During most of my trips I was accompanied and guided by [a friend], Stepan Nalbandian, who is not only knowledgeable about the countryside, but is also passionate about protecting its ancient monuments. Together we visited many locations off the beaten path and of the radar of tour companies. More than once, he picked me up in the morning, and the first words out of his mouth were, "you'll see wonders today…" He was right every single time. The idyllic church in Ardvi, the valley in which Hnevank Monastery is nestled, the alpine highlands of Selim pass and the old road to Jermuk, lined with crystalline basalt cliffs rivaling Devil's Postpile National Monument [in Mammoth Lakes], are just a few. What I came to realize, though, was that photographing Armenia is going to be a lifelong journey.

Q: Did you learn anything new about yourself in the process?

I've had cameras since I was very young, and photography has always been a hobby for me. But what my trips to Armenia in 2003 and the connection I felt with the landscape did were to ignite a passion for photography in me, one that has not only led to this book, but also to numerous exhibitions of my work. I also realized how necessary it was for me, as a physicist, to balance the scientific side of my life with the artistic side that photography provides. Years ago, I promised myself to take time to view the sunrise or sunset at least once a month, and doing this while capturing the shifting light on the landscape is even more satisfying than I ever thought.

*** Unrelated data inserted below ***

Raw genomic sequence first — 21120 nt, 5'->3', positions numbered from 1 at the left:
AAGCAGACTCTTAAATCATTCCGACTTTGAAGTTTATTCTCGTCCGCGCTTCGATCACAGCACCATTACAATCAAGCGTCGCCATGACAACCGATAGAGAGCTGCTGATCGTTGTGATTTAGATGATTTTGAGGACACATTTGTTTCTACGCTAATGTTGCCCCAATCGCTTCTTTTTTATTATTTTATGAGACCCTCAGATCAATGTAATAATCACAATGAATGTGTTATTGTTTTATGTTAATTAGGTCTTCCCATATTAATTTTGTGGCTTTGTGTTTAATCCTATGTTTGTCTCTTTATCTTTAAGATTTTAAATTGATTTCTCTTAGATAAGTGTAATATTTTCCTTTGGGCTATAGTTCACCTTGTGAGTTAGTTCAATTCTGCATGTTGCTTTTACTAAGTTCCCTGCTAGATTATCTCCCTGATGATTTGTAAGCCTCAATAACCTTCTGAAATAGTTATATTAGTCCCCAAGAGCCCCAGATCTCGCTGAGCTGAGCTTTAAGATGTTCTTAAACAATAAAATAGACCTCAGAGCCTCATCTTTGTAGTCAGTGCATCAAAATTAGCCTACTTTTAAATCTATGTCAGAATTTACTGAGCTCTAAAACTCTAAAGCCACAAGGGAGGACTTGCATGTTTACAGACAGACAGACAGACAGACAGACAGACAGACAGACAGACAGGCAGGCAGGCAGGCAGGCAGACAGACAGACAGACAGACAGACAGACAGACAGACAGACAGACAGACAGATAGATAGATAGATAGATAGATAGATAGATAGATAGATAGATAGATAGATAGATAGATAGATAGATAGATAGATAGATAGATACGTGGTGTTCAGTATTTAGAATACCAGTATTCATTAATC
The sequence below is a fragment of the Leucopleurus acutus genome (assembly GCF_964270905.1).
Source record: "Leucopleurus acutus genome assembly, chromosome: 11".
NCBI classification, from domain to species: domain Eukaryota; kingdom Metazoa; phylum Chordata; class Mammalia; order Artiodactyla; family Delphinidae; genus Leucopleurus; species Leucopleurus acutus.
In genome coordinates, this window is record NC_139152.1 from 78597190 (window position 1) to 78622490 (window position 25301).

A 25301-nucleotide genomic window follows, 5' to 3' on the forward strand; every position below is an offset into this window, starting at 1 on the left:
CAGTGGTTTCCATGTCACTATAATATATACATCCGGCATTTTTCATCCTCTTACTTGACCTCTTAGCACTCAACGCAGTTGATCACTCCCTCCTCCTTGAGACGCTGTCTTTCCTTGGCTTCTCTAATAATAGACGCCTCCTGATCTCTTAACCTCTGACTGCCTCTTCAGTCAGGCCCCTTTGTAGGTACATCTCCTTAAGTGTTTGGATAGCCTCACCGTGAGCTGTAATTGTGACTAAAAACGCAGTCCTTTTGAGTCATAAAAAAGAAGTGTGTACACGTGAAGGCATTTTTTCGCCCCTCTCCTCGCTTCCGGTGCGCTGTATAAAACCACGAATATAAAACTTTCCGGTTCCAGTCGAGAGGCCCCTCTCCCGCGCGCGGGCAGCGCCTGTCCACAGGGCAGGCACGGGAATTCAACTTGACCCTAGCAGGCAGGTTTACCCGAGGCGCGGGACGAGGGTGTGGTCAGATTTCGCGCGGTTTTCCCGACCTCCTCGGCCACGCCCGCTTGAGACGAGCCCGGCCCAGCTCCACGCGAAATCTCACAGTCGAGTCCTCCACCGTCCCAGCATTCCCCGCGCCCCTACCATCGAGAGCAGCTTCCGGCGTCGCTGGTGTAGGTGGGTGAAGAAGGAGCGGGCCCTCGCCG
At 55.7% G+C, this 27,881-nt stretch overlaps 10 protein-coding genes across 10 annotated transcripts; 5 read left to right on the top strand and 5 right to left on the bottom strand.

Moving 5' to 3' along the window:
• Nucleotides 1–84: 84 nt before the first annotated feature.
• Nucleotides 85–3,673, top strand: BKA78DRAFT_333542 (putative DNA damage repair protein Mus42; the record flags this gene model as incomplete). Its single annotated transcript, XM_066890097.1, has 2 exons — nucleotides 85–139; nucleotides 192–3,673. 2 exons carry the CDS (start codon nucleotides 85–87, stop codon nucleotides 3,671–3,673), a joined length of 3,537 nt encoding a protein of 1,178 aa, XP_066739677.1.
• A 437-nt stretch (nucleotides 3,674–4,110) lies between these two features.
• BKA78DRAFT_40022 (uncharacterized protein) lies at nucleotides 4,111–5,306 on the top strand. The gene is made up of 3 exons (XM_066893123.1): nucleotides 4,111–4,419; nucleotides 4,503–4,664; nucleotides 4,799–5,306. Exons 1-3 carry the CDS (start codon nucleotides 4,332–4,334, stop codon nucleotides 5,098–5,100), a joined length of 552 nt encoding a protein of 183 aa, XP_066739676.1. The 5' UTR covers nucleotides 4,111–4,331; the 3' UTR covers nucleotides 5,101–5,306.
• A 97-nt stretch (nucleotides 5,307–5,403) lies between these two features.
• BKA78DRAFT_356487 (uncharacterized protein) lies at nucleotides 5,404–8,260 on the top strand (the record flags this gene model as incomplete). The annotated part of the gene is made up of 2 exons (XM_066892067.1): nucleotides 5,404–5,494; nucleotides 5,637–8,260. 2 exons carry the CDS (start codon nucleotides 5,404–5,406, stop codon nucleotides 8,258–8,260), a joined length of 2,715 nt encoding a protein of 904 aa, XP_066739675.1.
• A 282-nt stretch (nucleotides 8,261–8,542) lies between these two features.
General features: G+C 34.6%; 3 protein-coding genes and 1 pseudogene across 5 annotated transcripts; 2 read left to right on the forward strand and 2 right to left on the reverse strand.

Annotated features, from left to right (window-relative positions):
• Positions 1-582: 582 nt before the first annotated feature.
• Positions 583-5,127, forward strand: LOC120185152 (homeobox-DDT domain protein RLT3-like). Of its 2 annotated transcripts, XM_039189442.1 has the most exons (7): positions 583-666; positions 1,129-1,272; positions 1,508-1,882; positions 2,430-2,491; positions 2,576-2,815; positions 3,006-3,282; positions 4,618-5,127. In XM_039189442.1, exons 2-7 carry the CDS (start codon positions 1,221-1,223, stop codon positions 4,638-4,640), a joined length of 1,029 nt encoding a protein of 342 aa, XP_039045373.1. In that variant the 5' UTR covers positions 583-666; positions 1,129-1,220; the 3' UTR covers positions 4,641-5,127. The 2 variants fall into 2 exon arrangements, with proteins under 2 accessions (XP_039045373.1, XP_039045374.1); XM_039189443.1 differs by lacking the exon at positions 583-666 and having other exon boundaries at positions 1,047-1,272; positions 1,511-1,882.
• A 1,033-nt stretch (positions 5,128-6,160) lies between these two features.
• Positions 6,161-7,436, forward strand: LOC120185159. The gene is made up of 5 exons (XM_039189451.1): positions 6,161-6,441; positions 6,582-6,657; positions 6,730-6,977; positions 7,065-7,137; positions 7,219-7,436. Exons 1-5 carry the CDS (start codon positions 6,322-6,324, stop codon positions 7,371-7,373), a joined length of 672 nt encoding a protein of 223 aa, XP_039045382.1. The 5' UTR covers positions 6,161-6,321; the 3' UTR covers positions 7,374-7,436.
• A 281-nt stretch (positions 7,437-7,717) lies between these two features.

Q: In the book, you include photos of ancient sites, churches, monuments, presidential elections, commemorations of the Armenian Genocide, and the unveiling of a millennial church discovered in the forests of Karabakh, what was your favorite moment you were able to capture with your lens?

I'd have to say that the entire trip to unveil the millennial church in Nagorno-Karabakh was one of the most incredible experiences of my life: The incredibly arduous roads that took us to the remote village of Haytagh, the trek in the stifling summer heat to the church, the discovery of an ancient cemetery strewn with khatchkars (stones carved with crosses), my first glimpse of the church, and the stories told by my companions on the expedition and by the denizens of Haytagh during the trip.

The most photographically satisfying moment came in 2006, when I visited Haghartsin at 5 a.m. in the morning and waited for the first light of day to illuminate the monastery. The golden light I captured lasted less than 30 seconds, but it left an indelible impression.

Q: Lastly, anything else you wanted to add that I didn't ask you about?

One of the photography techniques that I've used extensively in Armenia and featured in my book is black-and-white infrared photography. I've had a camera converted specifically for this purpose, and all of the black-and-white photos in the last several chapters of the book are from my infrared camera….Leaves and grass appear snow white, and there is a lot more contrast in these photos…. Infrared photography is one of the ways that I express my vision of the Armenian landscape, a vision that is driven by the juxtaposition of ancient structures with the landscape, and the oft-forgotten importance of light and its texture in photography.